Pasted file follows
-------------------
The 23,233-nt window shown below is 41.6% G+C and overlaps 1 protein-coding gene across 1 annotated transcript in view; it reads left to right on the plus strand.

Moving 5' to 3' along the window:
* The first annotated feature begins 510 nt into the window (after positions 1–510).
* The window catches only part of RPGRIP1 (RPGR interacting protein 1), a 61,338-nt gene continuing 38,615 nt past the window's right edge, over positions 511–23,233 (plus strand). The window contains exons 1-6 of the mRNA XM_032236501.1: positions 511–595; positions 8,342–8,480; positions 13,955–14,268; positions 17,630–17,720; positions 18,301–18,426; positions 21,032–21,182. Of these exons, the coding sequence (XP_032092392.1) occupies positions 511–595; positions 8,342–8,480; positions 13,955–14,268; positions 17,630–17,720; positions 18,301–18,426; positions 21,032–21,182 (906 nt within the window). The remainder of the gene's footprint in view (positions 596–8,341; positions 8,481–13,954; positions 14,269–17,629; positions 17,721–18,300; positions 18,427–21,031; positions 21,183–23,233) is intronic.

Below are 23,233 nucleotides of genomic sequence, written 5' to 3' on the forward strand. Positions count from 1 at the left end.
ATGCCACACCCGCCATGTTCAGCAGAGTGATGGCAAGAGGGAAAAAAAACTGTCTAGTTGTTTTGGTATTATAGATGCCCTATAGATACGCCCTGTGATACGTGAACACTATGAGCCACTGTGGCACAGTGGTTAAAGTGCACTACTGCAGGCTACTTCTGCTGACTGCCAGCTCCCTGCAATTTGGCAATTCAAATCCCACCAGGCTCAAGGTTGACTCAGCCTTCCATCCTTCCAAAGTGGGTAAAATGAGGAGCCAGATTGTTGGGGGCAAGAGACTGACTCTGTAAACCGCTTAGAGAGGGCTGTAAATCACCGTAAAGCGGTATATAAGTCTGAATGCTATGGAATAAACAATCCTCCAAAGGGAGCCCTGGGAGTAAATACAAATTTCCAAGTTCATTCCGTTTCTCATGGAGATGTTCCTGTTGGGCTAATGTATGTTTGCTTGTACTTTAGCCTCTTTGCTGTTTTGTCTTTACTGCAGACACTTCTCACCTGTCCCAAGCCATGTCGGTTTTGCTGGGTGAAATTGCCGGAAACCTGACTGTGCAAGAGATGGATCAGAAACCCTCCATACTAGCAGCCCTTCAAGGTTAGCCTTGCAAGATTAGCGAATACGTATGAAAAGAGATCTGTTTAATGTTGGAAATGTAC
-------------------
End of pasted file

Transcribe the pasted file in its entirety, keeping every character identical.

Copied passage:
The 23,233-nt window shown below is 41.6% G+C and overlaps 1 protein-coding gene across 1 annotated transcript in view; it reads left to right on the plus strand.

Moving 5' to 3' along the window:
* The first annotated feature begins 510 nt into the window (after positions 1–510).
* The window catches only part of RPGRIP1 (RPGR interacting protein 1), a 61,338-nt gene continuing 38,615 nt past the window's right edge, over positions 511–23,233 (plus strand). The window contains exons 1-6 of the mRNA XM_032236501.1: positions 511–595; positions 8,342–8,480; positions 13,955–14,268; positions 17,630–17,720; positions 18,301–18,426; positions 21,032–21,182. Of these exons, the coding sequence (XP_032092392.1) occupies positions 511–595; positions 8,342–8,480; positions 13,955–14,268; positions 17,630–17,720; positions 18,301–18,426; positions 21,032–21,182 (906 nt within the window). The remainder of the gene's footprint in view (positions 596–8,341; positions 8,481–13,954; positions 14,269–17,629; positions 17,721–18,300; positions 18,427–21,031; positions 21,183–23,233) is intronic.

Below are 23,233 nucleotides of genomic sequence, written 5' to 3' on the forward strand. Positions count from 1 at the left end.
ATGCCACACCCGCCATGTTCAGCAGAGTGATGGCAAGAGGGAAAAAAAACTGTCTAGTTGTTTTGGTATTATAGATGCCCTATAGATACGCCCTGTGATACGTGAACACTATGAGCCACTGTGGCACAGTGGTTAAAGTGCACTACTGCAGGCTACTTCTGCTGACTGCCAGCTCCCTGCAATTTGGCAATTCAAATCCCACCAGGCTCAAGGTTGACTCAGCCTTCCATCCTTCCAAAGTGGGTAAAATGAGGAGCCAGATTGTTGGGGGCAAGAGACTGACTCTGTAAACCGCTTAGAGAGGGCTGTAAATCACCGTAAAGCGGTATATAAGTCTGAATGCTATGGAATAAACAATCCTCCAAAGGGAGCCCTGGGAGTAAATACAAATTTCCAAGTTCATTCCGTTTCTCATGGAGATGTTCCTGTTGGGCTAATGTATGTTTGCTTGTACTTTAGCCTCTTTGCTGTTTTGTCTTTACTGCAGACACTTCTCACCTGTCCCAAGCCATGTCGGTTTTGCTGGGTGAAATTGCCGGAAACCTGACTGTGCAAGAGATGGATCAGAAACCCTCCATACTAGCAGCCCTTCAAGGTTAGCCTTGCAAGATTAGCGAATACGTATGAAAAGAGATCTGTTTAATGTTGGAAATGTAC